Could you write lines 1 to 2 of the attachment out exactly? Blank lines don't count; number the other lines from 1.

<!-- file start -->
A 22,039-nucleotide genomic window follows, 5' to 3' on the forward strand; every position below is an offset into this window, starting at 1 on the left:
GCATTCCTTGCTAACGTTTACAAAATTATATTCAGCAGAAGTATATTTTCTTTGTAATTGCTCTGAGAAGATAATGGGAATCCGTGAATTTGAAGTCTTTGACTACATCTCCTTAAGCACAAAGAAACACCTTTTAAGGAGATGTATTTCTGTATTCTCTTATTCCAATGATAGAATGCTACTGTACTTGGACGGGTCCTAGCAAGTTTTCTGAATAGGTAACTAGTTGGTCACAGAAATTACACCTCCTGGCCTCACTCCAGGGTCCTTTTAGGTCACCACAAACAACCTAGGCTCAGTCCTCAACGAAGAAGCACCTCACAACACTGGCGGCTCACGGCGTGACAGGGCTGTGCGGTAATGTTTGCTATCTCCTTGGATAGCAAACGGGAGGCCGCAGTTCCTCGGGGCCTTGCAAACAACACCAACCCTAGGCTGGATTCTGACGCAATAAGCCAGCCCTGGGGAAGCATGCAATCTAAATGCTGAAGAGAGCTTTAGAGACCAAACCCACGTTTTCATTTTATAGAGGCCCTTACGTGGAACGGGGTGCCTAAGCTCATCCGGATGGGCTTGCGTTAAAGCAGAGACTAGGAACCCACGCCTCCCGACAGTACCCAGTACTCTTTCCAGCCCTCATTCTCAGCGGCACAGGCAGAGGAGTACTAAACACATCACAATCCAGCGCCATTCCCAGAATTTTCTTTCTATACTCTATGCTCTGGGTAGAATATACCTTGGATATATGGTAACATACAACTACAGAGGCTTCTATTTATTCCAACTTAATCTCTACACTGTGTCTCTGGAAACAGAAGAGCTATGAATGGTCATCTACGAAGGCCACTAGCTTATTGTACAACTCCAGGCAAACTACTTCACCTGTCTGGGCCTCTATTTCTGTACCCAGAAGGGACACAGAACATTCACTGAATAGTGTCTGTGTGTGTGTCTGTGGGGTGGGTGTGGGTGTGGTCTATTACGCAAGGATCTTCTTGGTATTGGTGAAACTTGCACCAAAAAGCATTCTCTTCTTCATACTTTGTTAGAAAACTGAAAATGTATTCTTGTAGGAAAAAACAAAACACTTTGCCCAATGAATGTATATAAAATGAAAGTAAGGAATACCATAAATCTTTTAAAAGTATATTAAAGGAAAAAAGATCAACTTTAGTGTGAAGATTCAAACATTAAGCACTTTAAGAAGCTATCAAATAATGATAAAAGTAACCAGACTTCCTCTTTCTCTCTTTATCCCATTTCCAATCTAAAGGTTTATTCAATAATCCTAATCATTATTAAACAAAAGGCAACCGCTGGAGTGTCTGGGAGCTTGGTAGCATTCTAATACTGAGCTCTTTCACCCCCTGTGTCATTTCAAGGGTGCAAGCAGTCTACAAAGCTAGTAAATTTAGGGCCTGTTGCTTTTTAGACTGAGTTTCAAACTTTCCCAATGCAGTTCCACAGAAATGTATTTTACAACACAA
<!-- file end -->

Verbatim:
A 22,039-nucleotide genomic window follows, 5' to 3' on the forward strand; every position below is an offset into this window, starting at 1 on the left:
GCATTCCTTGCTAACGTTTACAAAATTATATTCAGCAGAAGTATATTTTCTTTGTAATTGCTCTGAGAAGATAATGGGAATCCGTGAATTTGAAGTCTTTGACTACATCTCCTTAAGCACAAAGAAACACCTTTTAAGGAGATGTATTTCTGTATTCTCTTATTCCAATGATAGAATGCTACTGTACTTGGACGGGTCCTAGCAAGTTTTCTGAATAGGTAACTAGTTGGTCACAGAAATTACACCTCCTGGCCTCACTCCAGGGTCCTTTTAGGTCACCACAAACAACCTAGGCTCAGTCCTCAACGAAGAAGCACCTCACAACACTGGCGGCTCACGGCGTGACAGGGCTGTGCGGTAATGTTTGCTATCTCCTTGGATAGCAAACGGGAGGCCGCAGTTCCTCGGGGCCTTGCAAACAACACCAACCCTAGGCTGGATTCTGACGCAATAAGCCAGCCCTGGGGAAGCATGCAATCTAAATGCTGAAGAGAGCTTTAGAGACCAAACCCACGTTTTCATTTTATAGAGGCCCTTACGTGGAACGGGGTGCCTAAGCTCATCCGGATGGGCTTGCGTTAAAGCAGAGACTAGGAACCCACGCCTCCCGACAGTACCCAGTACTCTTTCCAGCCCTCATTCTCAGCGGCACAGGCAGAGGAGTACTAAACACATCACAATCCAGCGCCATTCCCAGAATTTTCTTTCTATACTCTATGCTCTGGGTAGAATATACCTTGGATATATGGTAACATACAACTACAGAGGCTTCTATTTATTCCAACTTAATCTCTACACTGTGTCTCTGGAAACAGAAGAGCTATGAATGGTCATCTACGAAGGCCACTAGCTTATTGTACAACTCCAGGCAAACTACTTCACCTGTCTGGGCCTCTATTTCTGTACCCAGAAGGGACACAGAACATTCACTGAATAGTGTCTGTGTGTGTGTCTGTGGGGTGGGTGTGGGTGTGGTCTATTACGCAAGGATCTTCTTGGTATTGGTGAAACTTGCACCAAAAAGCATTCTCTTCTTCATACTTTGTTAGAAAACTGAAAATGTATTCTTGTAGGAAAAAACAAAACACTTTGCCCAATGAATGTATATAAAATGAAAGTAAGGAATACCATAAATCTTTTAAAAGTATATTAAAGGAAAAAAGATCAACTTTAGTGTGAAGATTCAAACATTAAGCACTTTAAGAAGCTATCAAATAATGATAAAAGTAACCAGACTTCCTCTTTCTCTCTTTATCCCATTTCCAATCTAAAGGTTTATTCAATAATCCTAATCATTATTAAACAAAAGGCAACCGCTGGAGTGTCTGGGAGCTTGGTAGCATTCTAATACTGAGCTCTTTCACCCCCTGTGTCATTTCAAGGGTGCAAGCAGTCTACAAAGCTAGTAAATTTAGGGCCTGTTGCTTTTTAGACTGAGTTTCAAACTTTCCCAATGCAGTTCCACAGAAATGTATTTTACAACACAA